The spiritual life it seems to me is one of endless struggle..........and if I cannot learn to struggle in Peace, then quickly I loose Peace and nothing is more likely to attack spirituality than loss of Peace.  The cure perhaps for the danger of loosing Peace is to shift emphasis from myself and my miseries, to the wondrous Mercy and Love of God for me and for all...........and having first showered it on me it is what I owe to others reflecting what The Lord has already granted them.

The honest soul I think is really pierced by deep sorrow and sadness when it sights it  has been harsh and cruel with another when The Lord has been so kind, loving and merciful to itself .......... the honest soul sights the injustice of its act and is repentant in the true sense of the word: immediately resolves to try very hard not to be cruel and harsh with others in the future.

If there is a measuring stick in the spiritual life, it is not whether I attain my ideals or nay..........but am I loving others more than I once did. "How can you say you love God whom you cannot see, if you do not love your neighbour whom you can"

Now all this sounds great in theory..........in practise it is a stop, start, forward, backweards, stop, backwards,  forward, start kind of journey......a continual and daily renewal of my desire to change in some way, not for the sake of my own 'sanctification' so much as a desire to become more  loving towards others and in so doing to complete the work Jesus commenced while with us on earth....a quest or journey and perhaps quest is the more accurate in that I find myself at point A and can discern something of Point B to which I strive.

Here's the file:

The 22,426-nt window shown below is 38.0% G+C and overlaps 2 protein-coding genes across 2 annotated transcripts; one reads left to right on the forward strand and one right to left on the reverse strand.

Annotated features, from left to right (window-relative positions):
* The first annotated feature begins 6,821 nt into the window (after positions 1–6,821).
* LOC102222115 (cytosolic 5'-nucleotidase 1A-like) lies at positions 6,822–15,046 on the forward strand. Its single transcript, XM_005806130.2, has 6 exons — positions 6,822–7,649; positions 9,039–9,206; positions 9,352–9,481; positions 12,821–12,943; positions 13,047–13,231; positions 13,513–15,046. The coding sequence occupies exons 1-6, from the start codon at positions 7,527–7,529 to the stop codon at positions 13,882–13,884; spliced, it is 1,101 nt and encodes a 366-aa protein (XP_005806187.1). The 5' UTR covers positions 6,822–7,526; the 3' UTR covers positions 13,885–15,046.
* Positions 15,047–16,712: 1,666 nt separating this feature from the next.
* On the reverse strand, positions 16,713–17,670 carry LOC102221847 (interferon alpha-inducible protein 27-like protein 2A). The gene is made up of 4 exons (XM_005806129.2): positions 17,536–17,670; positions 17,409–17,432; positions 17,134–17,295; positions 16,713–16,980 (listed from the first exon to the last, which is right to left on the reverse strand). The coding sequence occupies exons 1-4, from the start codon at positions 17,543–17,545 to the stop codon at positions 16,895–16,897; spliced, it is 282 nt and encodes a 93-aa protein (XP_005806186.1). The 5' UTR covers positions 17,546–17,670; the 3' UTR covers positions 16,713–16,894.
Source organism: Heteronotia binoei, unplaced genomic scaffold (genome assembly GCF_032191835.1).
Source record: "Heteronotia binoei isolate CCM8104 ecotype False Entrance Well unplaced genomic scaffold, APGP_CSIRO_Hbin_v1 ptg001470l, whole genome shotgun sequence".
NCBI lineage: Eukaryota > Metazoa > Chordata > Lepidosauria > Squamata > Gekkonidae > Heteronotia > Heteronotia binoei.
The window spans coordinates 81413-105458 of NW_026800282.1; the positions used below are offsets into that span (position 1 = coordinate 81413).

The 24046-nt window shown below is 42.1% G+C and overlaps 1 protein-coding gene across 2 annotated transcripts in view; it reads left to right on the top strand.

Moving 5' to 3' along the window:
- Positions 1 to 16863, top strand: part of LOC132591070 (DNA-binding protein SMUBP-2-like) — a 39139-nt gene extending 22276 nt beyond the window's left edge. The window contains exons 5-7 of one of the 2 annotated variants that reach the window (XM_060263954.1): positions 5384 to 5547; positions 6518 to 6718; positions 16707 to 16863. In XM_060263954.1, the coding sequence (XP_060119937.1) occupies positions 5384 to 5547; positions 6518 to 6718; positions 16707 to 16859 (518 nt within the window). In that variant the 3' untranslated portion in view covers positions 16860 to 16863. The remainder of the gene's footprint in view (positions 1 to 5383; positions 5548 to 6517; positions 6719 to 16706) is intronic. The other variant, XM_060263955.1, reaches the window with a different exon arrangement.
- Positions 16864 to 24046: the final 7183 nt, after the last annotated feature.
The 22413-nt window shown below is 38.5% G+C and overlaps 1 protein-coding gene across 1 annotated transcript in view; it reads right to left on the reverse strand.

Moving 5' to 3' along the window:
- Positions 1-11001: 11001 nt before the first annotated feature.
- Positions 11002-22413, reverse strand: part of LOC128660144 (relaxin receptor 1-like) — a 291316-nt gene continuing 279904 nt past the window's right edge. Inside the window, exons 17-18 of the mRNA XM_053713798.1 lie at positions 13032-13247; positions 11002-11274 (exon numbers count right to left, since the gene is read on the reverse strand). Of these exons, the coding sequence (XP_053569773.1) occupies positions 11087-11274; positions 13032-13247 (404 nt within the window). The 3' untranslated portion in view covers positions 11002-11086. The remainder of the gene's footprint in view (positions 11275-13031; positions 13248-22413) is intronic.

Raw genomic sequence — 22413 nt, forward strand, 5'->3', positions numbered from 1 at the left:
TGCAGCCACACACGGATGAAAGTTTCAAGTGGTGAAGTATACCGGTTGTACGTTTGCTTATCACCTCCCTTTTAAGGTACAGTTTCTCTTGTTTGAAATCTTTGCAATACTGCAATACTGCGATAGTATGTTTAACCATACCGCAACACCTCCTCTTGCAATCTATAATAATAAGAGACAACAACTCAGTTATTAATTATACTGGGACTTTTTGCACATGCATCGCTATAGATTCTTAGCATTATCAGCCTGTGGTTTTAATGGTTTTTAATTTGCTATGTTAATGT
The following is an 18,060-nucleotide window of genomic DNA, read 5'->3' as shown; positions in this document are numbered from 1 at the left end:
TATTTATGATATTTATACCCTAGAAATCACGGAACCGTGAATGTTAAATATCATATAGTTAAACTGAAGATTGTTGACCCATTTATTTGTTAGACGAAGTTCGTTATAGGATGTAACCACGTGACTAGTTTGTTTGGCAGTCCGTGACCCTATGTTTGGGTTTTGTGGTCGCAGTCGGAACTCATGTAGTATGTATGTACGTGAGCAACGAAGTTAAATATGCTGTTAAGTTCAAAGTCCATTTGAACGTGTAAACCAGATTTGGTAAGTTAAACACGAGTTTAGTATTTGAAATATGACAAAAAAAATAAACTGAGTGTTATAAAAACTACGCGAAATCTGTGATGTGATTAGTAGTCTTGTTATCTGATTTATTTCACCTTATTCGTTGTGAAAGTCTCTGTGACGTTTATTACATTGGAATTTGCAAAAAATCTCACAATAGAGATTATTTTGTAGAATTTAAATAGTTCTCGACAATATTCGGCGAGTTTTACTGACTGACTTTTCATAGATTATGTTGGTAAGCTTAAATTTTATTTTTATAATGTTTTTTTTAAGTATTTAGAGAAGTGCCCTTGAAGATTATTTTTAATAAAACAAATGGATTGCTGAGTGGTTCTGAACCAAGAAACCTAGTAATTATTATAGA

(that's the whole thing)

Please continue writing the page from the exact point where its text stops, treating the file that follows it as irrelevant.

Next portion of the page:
God sights not so much the success or failure of honest and humble effort...........but the honest and humble effort.  Whether He Grants success  to this honest and humble effort is entirely His Prerogative..........and if He does not, then an opportunity to learn and exercise humility and a celebration of His Mercy and Love becomes truly present.

Peace John.............Barb



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ncjohn
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« Reply #2 on: January 11, 2006, 01:19:52 PM »

Hi Barb,

This is at least one occasion that I'm happy I read your comments before writing my own. After finishing reading the chapter, I have to admit that I was somewhat downhearted as I so greatly recognized my very real tendencies there. In here, along with numerous other failings, I again saw my inability to reach a working relationship with the one coworker as a direct result of my constantly "looking back" in my "affections" for that misery rather than being able to truly repent and move on. While certainly not my only failing, that situation is so emblematic of my basic tendencies that I can kind of use it as a symbolic measuring stick of how I look at things.

You are almost surely dead right though in your insight that these thorns in my side are really for the good of helping me keep my humility that I can't do these things on my own. I would most certainly never be able to keep my pride in check if I was to surpass the incredible level of perfection I have already achieved!   Cheesy

The need however to work and pray for true repentance that doesn't look back does become incredibly clear here however. Of course part of that has to be the willingness to avoid the "near occasions of sin". Another way I heard it put was the concept of "warming your hands at the enemy's fire", referring of course to Peter putting himself in danger of sinning in denying Christ by placing himself in the courtyard warming himself where he was almost certain to be confronted with the temptation. I know that many of my failures are the result of putting myself in positions I shouldn't be in by pridefully thinking I can "handle it" or by just not giving any thought at all to it.